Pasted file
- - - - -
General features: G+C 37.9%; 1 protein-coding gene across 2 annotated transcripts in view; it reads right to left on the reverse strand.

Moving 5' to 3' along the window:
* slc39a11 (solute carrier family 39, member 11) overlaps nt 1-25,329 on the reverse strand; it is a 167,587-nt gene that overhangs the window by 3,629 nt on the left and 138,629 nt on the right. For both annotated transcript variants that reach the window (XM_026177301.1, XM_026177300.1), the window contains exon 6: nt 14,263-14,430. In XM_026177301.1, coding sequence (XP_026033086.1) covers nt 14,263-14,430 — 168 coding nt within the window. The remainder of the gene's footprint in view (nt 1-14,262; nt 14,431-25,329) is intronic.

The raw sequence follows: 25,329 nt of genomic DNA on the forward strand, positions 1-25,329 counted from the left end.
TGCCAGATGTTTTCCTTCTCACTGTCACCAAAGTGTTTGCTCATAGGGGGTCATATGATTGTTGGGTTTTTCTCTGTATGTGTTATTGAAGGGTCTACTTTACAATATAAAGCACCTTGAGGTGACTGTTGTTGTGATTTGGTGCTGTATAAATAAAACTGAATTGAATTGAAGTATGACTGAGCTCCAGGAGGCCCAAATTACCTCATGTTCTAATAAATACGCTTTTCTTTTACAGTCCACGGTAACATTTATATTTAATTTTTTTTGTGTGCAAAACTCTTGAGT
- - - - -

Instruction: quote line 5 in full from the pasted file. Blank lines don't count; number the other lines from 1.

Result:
TGCCAGATGTTTTCCTTCTCACTGTCACCAAAGTGTTTGCTCATAGGGGGTCATATGATTGTTGGGTTTTTCTCTGTATGTGTTATTGAAGGGTCTACTTTACAATATAAAGCACCTTGAGGTGACTGTTGTTGTGATTTGGTGCTGTATAAATAAAACTGAATTGAATTGAAGTATGACTGAGCTCCAGGAGGCCCAAATTACCTCATGTTCTAATAAATACGCTTTTCTTTTACAGTCCACGGTAACATTTATATTTAATTTTTTTTGTGTGCAAAACTCTTGAGT